The Flower Shop Recordings – 15th April 2016
It’s been a long time since Sophia last released an album. In fact, it’s been seven years since the appropriately-titled There Are No Goodbyes, the last studio release from Robin Proper-Sheppard’s post-God Machine vehicle. It doesn’t seem right to ask if it was ‘worth the wait’. How does one measure worth in the context of time? The burden of expectation inevitably leads to disappointment. It’s also inevitable that people will relate to different albums in different ways, for various reasons, I will always have a special affection for People Are Like Seasons. That doesn’t mean it’s Sophia’s best album. So it’s important to approach As We Make Our Way with fresh ears. And on its own merits, As We Make Our Way is far from disappointing.
The opening track, ‘Unknown Harbours’ is a delicate instrumental. With its chiming guitars and melancholic hue, it’s almost post-rock in form.
The first track proper, ‘Resisting’ offers some of the most overtly ‘rock’ music in Sophia’s oeuvre to date. While retaining the bittersweet tones that have come to characterise Sophia’s output, there are some surging guitars that not only hint at heavy shoegaze, but, more significantly, evoke the spirit of The God Machine. However, it would be a mistake to place too much emphasis on comparing Sophia to The Good Machine: they’ve very, very different entities, although at the core of both bands lies Proper-Sheppard’s ability to imbue his songs with an emotional depth.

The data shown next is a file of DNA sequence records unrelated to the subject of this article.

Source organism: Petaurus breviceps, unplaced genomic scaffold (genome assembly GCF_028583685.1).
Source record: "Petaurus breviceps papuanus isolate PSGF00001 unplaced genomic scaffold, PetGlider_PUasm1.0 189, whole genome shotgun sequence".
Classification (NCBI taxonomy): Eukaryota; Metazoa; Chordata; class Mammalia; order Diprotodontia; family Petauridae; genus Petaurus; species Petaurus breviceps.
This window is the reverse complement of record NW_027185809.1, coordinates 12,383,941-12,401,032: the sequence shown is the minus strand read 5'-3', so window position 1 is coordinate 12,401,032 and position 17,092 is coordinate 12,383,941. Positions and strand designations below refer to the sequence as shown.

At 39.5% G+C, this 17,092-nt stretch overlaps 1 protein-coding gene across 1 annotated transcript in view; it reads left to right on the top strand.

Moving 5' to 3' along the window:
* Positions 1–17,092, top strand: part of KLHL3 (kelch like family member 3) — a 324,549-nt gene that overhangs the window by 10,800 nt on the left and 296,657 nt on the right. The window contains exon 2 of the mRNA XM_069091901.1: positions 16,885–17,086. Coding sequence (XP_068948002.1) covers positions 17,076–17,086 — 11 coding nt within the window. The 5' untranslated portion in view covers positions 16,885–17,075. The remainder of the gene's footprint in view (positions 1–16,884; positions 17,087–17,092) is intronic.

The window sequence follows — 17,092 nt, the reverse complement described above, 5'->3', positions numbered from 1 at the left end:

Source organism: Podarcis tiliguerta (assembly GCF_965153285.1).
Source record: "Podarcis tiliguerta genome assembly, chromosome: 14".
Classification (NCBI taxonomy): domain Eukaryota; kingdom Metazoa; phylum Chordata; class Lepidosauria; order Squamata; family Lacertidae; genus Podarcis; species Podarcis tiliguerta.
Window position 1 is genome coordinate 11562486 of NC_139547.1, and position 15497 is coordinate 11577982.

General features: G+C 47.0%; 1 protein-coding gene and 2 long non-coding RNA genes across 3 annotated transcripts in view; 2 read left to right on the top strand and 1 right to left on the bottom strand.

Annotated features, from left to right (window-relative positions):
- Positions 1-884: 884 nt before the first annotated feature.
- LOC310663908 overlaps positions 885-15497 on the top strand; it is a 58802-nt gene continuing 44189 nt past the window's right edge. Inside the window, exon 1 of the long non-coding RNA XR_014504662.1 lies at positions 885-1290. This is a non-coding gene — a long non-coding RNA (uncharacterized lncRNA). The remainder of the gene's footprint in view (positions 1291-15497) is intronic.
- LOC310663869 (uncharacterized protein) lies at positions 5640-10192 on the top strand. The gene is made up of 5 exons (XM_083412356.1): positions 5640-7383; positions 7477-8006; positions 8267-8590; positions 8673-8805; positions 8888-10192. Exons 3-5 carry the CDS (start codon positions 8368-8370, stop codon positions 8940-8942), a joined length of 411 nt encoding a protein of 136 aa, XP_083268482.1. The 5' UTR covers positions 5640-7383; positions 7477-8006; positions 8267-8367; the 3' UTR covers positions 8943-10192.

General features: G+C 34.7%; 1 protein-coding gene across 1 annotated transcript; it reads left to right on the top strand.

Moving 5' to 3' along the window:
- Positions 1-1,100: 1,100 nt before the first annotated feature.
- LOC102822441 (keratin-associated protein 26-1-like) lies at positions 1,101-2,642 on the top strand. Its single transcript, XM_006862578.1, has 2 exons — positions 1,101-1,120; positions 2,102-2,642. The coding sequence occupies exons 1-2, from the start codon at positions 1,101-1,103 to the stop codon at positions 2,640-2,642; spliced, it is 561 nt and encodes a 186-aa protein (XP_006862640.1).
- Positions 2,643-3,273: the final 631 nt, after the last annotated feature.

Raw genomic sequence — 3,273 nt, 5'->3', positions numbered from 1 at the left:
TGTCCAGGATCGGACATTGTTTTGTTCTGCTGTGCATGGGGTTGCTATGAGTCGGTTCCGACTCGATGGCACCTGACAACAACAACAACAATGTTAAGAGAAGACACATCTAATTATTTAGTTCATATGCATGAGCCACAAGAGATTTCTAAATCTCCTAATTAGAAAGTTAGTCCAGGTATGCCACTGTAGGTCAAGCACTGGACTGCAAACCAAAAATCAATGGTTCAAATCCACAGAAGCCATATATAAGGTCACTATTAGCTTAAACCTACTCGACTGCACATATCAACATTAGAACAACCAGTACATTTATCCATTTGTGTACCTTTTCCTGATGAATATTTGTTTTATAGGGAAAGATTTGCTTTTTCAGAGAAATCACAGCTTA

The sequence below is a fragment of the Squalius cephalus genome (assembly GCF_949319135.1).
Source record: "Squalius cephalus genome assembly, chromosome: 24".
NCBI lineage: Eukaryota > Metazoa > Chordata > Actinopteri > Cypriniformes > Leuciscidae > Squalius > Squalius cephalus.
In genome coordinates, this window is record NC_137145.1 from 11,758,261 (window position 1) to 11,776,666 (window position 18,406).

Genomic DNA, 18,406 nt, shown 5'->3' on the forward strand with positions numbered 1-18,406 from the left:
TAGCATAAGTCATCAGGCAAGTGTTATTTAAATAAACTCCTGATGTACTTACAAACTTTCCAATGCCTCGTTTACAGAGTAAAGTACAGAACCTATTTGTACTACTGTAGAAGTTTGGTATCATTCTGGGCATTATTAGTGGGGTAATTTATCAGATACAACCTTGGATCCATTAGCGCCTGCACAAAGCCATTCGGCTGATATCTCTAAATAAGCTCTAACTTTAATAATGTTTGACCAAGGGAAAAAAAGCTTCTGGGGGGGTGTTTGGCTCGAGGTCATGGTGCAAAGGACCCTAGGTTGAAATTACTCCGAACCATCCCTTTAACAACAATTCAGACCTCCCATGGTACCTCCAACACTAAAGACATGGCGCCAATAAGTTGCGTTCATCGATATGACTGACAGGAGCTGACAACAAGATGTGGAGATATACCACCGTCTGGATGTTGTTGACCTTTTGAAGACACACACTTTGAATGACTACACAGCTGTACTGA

While The God Machine were laden with angst and had an undeniable sonic impact, Sophia are much more understated in their sonic approach. And while there was an existential beauty that struck to the core of the human condition in Proper-Sheppard’s lyrics in his previous incarnation, the world of Sophia offers the chance for the listener to find the universal within the personal. It works, too – by which I mean, I can’t help but feel a certain emotional pull while listening to their albums, and As We Make Our Way is no exception.
If the album does settle into a downtempo, acoustic-led style, heavy with introspection, reflection and wistful sadness around the mid-section, then it does so with grace and maintains the form which has been a constant of the band’s work since Fixed Water in 1996.
Besides, there is variety, from the slow-burning anthemic indie of ‘Blame’, to the anxious bass-driven thrust of ‘St. Tropez / The Hustle’ with its psychedelic hue and refrain of ‘the shit don’t get no higher’. ‘You Say It’s Alright’ also brings some beefy percussion and swirling keyboards into the mix, and while on one level it’s a quintessential Sophia album, As We Make Our Way also pushes outwards to extend their pallet in so many directions. To describe it as a ‘triumphant return’ would be both an overstatement and a cliché, but with depth and range, As We Make Our Way has ‘grower’ written all over it.